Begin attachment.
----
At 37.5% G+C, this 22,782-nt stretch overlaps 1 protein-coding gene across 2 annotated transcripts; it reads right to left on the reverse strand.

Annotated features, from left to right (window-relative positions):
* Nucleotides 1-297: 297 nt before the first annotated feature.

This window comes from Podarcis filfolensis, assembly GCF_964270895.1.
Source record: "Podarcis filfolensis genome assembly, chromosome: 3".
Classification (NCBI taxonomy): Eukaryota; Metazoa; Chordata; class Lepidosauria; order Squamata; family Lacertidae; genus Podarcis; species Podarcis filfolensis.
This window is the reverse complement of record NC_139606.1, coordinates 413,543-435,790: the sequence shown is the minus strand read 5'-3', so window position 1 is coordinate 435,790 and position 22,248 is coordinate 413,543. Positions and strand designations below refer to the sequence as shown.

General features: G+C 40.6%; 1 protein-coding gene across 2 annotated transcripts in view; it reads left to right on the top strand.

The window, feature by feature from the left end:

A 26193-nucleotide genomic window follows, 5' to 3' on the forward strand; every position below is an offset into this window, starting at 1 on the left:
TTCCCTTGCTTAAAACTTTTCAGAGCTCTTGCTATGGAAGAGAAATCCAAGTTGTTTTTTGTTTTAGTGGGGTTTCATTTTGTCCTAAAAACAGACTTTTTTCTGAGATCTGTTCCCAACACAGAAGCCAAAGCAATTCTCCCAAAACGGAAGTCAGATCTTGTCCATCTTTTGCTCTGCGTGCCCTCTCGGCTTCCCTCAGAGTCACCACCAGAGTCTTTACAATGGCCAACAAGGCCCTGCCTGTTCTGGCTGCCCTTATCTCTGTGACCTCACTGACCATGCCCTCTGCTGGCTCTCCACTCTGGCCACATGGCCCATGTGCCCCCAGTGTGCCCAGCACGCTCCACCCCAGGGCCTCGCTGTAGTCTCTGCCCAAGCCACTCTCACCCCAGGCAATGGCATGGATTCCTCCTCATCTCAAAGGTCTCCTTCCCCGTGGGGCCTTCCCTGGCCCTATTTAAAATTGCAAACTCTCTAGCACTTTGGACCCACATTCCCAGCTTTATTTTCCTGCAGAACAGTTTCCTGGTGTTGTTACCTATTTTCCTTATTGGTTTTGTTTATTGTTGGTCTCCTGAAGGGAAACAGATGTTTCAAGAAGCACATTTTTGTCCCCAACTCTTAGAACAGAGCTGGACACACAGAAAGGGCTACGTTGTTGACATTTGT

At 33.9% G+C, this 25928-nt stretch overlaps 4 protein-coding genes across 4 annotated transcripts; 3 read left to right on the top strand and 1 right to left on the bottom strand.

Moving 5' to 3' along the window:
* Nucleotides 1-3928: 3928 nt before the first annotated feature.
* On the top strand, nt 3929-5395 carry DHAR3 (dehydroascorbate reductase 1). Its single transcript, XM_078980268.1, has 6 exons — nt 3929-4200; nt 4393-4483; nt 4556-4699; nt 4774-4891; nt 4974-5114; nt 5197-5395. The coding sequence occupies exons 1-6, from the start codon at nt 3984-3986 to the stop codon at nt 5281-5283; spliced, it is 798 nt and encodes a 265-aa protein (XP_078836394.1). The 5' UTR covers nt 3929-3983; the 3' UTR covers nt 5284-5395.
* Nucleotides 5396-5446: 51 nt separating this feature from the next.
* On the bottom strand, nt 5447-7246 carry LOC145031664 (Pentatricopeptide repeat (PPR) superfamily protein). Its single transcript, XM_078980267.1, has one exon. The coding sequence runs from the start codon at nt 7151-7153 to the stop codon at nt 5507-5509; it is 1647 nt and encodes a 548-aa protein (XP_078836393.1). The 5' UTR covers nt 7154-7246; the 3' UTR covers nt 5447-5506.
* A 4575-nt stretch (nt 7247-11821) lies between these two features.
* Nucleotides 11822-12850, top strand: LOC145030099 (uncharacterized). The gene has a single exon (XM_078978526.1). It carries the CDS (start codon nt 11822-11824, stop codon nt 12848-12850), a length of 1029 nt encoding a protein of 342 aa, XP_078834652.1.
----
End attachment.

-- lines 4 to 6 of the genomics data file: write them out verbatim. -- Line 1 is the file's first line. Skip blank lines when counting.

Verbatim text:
This window comes from Podarcis filfolensis, assembly GCF_964270895.1.
Source record: "Podarcis filfolensis genome assembly, chromosome: 3".
Classification (NCBI taxonomy): Eukaryota; Metazoa; Chordata; class Lepidosauria; order Squamata; family Lacertidae; genus Podarcis; species Podarcis filfolensis.